If you’re like most web/software startups, then it’s very likely that you’re having to outsource all or part of the development of your product to another party. Even if you’ve obtained the elusive “tech co-founder”, unless your product is very simple, the chances are that you will still need to outsource most of the work under their guidance. After all, you’re the idea person right? The one with the vision… you don’t need to be worrying yourself with the details. You just need to delegate and focus your attention on the big picture right?
The ideal situation of building a development team of your own from scratch in the early days is just too much, too time intensive, and too fraught with difficulties for startups. And that is exactly why many early startups like you look to outsource the development to an existing team. This is also filled with its own set of problems, and so I want to share with you three mistakes that I commonly see startups (and established companies) make.
You didn’t cover the basics when picking a vendor
Here’s the deal. If you’re new in business and technology, you probably haven’t had many opportunities to learn how to pick vendors for a business, much less a software developer. It’s important to realize that picking a software developer is one of the more complicated types of choices to make, especially if you are non-technical yourself.
What you need to know is that, in this industry, it’s really easy for anyone to “hang out a shingle” and go into business as a startup software development shop. This can take on many forms that you need to be aware of. You might end up hiring a moonlighter, short term freelancer between jobs, a student waiting to find their dream job, a design agency that is contracting out the heavy lifting to other companies, or even the local IT company that is doing the same. Much of the time it can be difficult for you to even tell what type of company you’re looking at if you aren’t familiar with the landscape of the industry. There are even people who try to make money teaching other people how to “broker” your project to offshore outsourcers without your knowledge. If you are intending to hire one of these types of people then it’s all ok. But a big problem arises if that wasn’t your intention at all or you didn’t properly understand the risks involved, and you rushed into a relationship too fast without checking them out properly.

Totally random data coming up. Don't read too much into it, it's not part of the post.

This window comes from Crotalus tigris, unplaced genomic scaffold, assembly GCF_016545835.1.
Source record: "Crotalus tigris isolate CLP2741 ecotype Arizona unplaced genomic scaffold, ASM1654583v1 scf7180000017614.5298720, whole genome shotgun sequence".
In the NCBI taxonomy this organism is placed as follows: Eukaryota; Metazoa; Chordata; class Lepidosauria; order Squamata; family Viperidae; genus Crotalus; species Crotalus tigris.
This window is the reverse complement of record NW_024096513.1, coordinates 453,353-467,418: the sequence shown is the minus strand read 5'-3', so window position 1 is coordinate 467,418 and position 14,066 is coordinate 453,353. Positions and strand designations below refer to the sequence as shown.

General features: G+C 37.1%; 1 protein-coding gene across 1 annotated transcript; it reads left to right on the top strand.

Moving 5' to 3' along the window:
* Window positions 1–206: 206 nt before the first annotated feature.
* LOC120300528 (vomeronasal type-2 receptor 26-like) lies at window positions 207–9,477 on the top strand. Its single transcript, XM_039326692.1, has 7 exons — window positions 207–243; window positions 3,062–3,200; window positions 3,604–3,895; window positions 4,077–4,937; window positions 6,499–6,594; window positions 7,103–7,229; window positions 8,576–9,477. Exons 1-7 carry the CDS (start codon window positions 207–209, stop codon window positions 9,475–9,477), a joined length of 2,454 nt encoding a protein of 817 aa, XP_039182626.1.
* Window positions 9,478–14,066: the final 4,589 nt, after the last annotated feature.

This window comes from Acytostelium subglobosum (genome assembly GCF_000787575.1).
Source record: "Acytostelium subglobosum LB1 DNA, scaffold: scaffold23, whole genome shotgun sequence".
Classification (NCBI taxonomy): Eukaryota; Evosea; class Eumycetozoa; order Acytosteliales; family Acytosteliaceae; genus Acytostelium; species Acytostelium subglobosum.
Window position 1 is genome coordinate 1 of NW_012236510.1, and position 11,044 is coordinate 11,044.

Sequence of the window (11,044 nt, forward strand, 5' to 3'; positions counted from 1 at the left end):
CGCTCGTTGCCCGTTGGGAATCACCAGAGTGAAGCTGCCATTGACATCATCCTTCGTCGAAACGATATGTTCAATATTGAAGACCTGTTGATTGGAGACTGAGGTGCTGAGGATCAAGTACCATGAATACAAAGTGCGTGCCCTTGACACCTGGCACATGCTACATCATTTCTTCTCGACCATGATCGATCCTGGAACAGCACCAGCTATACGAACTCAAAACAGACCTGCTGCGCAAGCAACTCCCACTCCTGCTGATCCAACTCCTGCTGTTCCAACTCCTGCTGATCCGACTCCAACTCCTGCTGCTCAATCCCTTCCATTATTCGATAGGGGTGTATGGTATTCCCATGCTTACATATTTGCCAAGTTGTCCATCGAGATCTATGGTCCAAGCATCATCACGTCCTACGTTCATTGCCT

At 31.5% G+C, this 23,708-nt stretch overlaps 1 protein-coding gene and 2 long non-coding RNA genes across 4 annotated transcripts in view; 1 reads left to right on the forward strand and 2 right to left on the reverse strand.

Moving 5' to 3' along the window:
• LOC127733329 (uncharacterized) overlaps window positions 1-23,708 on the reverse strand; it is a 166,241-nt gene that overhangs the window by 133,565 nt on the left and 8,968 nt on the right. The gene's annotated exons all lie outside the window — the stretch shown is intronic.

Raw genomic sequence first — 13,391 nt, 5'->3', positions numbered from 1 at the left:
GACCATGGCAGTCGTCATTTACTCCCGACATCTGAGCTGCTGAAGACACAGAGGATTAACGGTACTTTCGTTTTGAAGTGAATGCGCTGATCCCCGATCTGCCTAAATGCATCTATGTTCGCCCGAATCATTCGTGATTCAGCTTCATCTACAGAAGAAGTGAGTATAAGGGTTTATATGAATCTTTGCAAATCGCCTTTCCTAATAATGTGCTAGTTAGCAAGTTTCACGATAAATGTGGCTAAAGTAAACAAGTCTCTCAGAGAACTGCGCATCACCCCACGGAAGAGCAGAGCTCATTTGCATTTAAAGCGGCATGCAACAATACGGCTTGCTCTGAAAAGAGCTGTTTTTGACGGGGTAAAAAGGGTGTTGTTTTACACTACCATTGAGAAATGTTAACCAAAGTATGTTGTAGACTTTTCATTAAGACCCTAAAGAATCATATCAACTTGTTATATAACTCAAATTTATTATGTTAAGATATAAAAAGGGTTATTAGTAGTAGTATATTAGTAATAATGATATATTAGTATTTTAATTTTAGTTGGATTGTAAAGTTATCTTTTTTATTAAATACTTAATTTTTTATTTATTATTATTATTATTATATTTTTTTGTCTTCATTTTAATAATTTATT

You really need to do your due diligence - check references, see examples, and so on. You might think that’s common sense, but I recover many projects from both entrepreneurs AND experienced business people who didn’t do these basic checks and ran into a lot of trouble. So do yourself a favor and don’t take it lightly.
You didn’t set things up in a way that would protect you
Imagine you have just spent a big chunk of your capital, gotten half way through a project, and have realized now that it’s not working out with the developer you picked. Maybe they got a job. Maybe they vanished. Maybe something happened in their personal life and they don’t have time anymore. Maybe they are in over their heads. Have you set things up so that you can easily transition your project to another team?